Untold StoriesWorld Nature

Dart frogs: One of the most poisonous animals on Earth

Poison dart frogs, members of the Dendrobatidae family, wear some of the most brilliant and beautiful colors on Earth. Depending on individual habitats, which extend from the tropical forests of Costa Rica to Brazil, their coloring can be yellow, gold, copper, red, green, blue, or black. Their elaborate designs and hues are deliberately ostentatious to ward off potential predators, a tactic called aposematic coloration.

#1. Golden Poison Frog

The golden poison frog is considered one of the most toxic animals on Earth. A single specimen measuring two inches has enough venom to kill ten grown men. The indigenous Emberá people of Colombia have used its powerful venom for centuries to tip their blowgun darts when hunting, hence the species’ name.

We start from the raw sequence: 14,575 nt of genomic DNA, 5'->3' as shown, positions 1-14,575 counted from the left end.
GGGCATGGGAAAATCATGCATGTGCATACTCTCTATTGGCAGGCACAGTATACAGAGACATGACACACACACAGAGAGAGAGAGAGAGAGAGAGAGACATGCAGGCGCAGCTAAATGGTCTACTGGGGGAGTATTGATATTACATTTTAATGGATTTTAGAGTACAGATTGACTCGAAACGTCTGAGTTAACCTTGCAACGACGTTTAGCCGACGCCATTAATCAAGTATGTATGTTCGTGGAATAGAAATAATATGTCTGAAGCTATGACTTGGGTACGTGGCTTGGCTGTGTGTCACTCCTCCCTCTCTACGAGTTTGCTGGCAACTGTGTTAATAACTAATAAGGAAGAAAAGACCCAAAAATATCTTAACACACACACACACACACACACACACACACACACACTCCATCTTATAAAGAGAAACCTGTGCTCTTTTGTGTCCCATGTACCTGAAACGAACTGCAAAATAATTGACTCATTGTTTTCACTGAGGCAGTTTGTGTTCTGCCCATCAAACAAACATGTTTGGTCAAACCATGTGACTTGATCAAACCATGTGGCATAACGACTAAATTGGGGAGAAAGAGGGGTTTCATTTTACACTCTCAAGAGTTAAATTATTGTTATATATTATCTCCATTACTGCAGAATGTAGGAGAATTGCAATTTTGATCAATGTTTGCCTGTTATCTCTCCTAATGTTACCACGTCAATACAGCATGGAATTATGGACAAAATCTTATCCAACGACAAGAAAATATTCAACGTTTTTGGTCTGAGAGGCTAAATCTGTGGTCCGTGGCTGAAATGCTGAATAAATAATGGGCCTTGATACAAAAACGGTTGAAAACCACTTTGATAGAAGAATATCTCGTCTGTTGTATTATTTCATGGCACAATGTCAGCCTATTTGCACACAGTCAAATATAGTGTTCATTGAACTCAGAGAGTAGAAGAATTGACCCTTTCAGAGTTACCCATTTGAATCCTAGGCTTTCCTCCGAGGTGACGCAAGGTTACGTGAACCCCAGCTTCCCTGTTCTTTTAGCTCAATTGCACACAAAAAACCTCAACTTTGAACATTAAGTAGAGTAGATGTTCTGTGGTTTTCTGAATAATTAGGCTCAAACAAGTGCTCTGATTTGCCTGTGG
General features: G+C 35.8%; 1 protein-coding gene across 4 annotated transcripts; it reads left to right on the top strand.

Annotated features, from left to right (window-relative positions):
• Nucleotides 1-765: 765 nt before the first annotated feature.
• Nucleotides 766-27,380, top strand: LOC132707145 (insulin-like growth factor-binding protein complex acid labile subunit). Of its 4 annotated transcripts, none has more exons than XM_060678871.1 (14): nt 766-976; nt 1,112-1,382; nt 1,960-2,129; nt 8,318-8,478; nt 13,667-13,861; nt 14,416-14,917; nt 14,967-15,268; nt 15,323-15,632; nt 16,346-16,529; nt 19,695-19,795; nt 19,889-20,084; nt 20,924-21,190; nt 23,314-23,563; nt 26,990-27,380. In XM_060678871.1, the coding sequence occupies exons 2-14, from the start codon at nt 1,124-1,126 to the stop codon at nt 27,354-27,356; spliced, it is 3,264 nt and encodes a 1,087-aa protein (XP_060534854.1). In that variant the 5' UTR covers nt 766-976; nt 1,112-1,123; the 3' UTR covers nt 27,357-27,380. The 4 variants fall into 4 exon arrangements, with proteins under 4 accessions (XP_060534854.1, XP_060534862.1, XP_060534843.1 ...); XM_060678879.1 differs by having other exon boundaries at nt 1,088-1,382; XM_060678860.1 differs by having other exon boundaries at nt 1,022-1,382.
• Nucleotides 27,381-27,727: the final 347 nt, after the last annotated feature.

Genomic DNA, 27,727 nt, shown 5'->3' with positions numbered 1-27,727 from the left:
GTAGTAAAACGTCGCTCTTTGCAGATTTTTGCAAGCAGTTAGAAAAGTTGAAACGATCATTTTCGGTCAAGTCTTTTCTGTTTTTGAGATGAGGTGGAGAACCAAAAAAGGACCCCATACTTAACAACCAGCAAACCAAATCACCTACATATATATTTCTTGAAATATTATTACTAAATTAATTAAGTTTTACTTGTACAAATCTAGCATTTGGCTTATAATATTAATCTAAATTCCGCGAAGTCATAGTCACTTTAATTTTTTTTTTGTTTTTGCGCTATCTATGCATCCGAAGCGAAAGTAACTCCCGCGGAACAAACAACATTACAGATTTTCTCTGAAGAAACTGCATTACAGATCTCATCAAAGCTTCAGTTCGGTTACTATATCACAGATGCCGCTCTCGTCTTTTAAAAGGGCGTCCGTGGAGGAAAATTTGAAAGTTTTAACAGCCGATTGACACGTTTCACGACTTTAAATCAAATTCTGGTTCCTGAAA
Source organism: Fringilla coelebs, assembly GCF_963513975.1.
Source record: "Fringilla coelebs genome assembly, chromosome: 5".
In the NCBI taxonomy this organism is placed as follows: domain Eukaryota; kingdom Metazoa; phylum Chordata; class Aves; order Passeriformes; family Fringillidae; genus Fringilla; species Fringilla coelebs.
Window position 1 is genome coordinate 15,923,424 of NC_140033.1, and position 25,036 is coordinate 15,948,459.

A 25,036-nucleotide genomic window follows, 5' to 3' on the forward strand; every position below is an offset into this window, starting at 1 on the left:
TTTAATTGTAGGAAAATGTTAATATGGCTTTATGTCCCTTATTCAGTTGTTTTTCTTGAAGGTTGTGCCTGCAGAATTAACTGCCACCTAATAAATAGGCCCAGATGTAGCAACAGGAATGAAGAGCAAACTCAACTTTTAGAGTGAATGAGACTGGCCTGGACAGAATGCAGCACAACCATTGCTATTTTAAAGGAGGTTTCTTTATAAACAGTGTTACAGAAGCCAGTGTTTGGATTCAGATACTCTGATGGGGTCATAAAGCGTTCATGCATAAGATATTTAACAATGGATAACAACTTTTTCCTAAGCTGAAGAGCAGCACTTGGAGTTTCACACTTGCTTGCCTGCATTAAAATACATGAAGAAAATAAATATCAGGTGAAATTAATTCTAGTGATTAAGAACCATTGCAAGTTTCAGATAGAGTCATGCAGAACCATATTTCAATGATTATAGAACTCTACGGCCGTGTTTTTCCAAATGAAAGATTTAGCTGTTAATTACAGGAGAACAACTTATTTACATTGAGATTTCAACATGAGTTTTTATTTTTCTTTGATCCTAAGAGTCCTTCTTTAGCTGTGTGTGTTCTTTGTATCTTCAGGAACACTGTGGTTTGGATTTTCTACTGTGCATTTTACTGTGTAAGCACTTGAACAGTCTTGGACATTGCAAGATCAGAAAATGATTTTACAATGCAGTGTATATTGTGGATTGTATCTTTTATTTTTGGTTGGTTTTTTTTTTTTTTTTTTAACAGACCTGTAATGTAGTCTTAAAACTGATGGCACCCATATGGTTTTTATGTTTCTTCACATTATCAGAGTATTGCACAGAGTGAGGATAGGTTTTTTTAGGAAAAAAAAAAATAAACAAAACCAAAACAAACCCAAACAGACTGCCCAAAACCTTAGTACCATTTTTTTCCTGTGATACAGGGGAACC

Population

These brightly colored amphibians are among the largest of the more than 100 poison dart frog species, averaging more than one inch in length. They live within a tiny plot of rain forest on the Pacific coast of Colombia. And though the population in its small range is abundant, widespread decimation of the rain forest has landed this species on international endangered lists.

Coloring and Diet

Their coloring, which can be yellow, orange, or pale green, depending on their particular range, is deliberately ostentatious to ward off potential predators, a tactic called aposematic coloration. Their diet includes flies, crickets, ants, termites, and beetles.

Toxicity